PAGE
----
Why Houston Rockets Need to Gut Roster to Land a Superstar

Denim MillwardContributor IIIJune 26, 2012

ORLANDO, FL - MARCH 30:  Dwight Howard #12 of the Orlando Magic drives aganst Ian Mahinmi #28 of the Dallas Mavericks during the game at Amway Center on March 30, 2012 in Orlando, Florida.  NOTE TO USER: User expressly acknowledges and agrees that, by downloading and or using this photograph, User is consenting to the terms and conditions of the Getty Images License Agreement.  (Photo by Sam Greenwood/Getty Images)
Sam Greenwood/Getty Images

Daryl Morey, you're on the right track. 

Less than a week after the last game of the 2011-2012 NBA season, the Houston Rockets dealt Chase Budinger to the Minnesota Timberwolves for the 18th pick in the 2012 NBA Draft.  This move is reported to be in an effort to put together an attractive trade package for Dwight Howard; a necessary move if Houston wants to challenge for a title. 

Rockets GM Daryl Morey has had reasonable success acquiring players for good value and extracting the maximum  production out of each one.  The Rockets were contenders for the final playoff spot in the Western Conference until a slew of late-season injuries caused them to fall just short. 

A balanced and deep roster of good but not great players is not necessarily doomed to mediocrity, but a championship-caliber team almost always has at least one world-class player at the helm.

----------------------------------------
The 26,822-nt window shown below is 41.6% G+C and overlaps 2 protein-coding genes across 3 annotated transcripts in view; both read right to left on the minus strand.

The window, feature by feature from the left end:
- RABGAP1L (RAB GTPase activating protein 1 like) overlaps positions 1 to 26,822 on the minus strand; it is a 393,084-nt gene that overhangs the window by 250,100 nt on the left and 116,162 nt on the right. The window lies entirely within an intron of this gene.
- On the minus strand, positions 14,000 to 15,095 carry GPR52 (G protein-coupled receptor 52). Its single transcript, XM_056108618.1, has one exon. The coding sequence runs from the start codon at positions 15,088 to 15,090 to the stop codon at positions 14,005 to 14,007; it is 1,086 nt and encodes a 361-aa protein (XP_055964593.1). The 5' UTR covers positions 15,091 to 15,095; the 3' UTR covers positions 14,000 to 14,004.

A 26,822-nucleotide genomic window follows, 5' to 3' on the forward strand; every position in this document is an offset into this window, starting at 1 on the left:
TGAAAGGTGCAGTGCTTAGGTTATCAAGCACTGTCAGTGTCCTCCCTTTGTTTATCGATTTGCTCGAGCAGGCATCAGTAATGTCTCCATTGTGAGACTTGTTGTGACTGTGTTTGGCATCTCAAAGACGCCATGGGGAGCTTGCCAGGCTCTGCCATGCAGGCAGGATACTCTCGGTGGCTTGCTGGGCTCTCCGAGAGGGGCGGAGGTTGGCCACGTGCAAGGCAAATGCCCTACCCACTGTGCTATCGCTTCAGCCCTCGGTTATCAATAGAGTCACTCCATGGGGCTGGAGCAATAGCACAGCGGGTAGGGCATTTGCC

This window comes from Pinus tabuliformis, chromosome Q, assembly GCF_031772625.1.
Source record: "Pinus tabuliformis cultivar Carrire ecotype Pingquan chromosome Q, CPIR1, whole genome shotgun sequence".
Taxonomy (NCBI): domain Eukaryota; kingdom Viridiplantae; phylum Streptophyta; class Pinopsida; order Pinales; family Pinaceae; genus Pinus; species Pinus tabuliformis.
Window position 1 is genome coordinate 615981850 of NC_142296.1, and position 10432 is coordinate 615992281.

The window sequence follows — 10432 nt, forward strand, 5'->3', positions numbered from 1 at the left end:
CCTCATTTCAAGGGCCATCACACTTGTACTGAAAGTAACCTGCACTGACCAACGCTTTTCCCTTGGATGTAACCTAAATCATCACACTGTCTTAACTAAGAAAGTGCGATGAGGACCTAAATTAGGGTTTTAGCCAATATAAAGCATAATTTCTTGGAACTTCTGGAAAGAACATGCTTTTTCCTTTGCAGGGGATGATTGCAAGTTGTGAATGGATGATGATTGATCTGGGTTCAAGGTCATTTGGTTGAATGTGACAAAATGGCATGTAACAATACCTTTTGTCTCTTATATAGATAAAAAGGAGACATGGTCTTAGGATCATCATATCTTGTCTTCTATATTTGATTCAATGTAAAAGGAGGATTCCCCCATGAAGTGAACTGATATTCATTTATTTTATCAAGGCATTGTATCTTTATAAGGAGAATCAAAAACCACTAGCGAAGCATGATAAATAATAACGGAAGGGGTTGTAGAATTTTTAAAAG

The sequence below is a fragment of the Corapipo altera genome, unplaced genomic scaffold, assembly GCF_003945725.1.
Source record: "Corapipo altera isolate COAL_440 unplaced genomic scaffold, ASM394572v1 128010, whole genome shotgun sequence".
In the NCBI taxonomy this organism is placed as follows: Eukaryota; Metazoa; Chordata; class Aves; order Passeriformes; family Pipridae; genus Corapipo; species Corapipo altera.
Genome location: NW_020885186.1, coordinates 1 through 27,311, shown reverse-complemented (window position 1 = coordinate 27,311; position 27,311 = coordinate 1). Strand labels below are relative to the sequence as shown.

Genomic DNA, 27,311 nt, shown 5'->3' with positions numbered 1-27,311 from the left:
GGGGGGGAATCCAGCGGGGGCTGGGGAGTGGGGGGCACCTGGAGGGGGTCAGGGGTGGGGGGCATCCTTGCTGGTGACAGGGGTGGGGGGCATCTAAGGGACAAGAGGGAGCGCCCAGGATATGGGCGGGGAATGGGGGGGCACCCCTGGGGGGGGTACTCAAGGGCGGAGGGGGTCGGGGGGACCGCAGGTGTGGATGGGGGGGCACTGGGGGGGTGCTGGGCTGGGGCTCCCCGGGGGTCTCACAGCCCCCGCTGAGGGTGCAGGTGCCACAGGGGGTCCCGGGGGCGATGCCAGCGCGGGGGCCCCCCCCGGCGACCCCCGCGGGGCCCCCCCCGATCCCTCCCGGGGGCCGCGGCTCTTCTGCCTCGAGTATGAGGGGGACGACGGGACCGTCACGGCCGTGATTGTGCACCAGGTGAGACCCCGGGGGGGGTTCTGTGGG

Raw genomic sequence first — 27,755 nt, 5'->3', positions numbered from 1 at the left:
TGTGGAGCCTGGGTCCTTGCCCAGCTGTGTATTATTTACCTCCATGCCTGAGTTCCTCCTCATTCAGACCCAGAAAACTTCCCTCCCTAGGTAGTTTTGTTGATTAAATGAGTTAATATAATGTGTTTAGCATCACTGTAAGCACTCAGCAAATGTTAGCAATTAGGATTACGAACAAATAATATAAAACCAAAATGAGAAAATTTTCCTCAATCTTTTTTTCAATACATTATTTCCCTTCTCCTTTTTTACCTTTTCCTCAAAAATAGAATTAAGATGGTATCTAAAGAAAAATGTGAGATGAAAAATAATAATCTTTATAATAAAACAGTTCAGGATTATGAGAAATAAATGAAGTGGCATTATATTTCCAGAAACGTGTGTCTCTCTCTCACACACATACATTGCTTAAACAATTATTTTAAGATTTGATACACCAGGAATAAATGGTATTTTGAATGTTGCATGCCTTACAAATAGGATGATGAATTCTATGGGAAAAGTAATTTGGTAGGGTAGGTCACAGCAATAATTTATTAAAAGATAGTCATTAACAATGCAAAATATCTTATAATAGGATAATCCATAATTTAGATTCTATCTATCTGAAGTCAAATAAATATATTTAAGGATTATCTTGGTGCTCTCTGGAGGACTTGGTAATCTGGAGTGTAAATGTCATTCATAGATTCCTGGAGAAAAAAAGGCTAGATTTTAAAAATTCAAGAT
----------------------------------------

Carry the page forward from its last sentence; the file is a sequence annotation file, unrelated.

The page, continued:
If Houston continues with their previous roster-building philosophy of getting great values and not spending a fortune on a single player, then its ceiling will always be the fourth or fifth seed in the playoffs unless they hit the jackpot on the next Kobe Bryant in the draft. 

The Rockets should spare no expense and protect no player to bring at least one bona fide NBA superstar to Houston. 

Whether it be shipping a proven rotation player for a piece of a Godfather offer to Orlando, as was the case with the Budinger trade, or if it's shipping a key cog in the Rockets system such as Luis Scola, Kevin Martin or Kyle Lowry, the move should be made posthaste. 

While gutting the roster to clear the way for a Dwight Howard and possibly Deron Williams, there may be some concern that the lack of depth could not support a championship run. However, the Miami Heat have proven that depth plays second fiddle to superstar talent on the importance scale. 

If Houston can snag an all-star or two, it will also be able to replenish roster depth by attracting useful free agents for a discounted price. Having newly acquired superstars makes any destination go from a hamburger and fries to a filet mignon in terms of desirability. 

With superstars come promises of deep playoff runs, and with promises of deep playoff runs come savvy vets who hunger for a ring so much they will take a pay cut to get on the fast track to the Larry O'Brien trophy. 

With the Miami Heat seemingly writing a new blueprint for a relatively quick ascension to the apex of the NBA pyramid, it seems the Houston Rockets are in prime position to pilfer those blueprints for their own gain. 

If you want that title you best get to pilfering, Houston.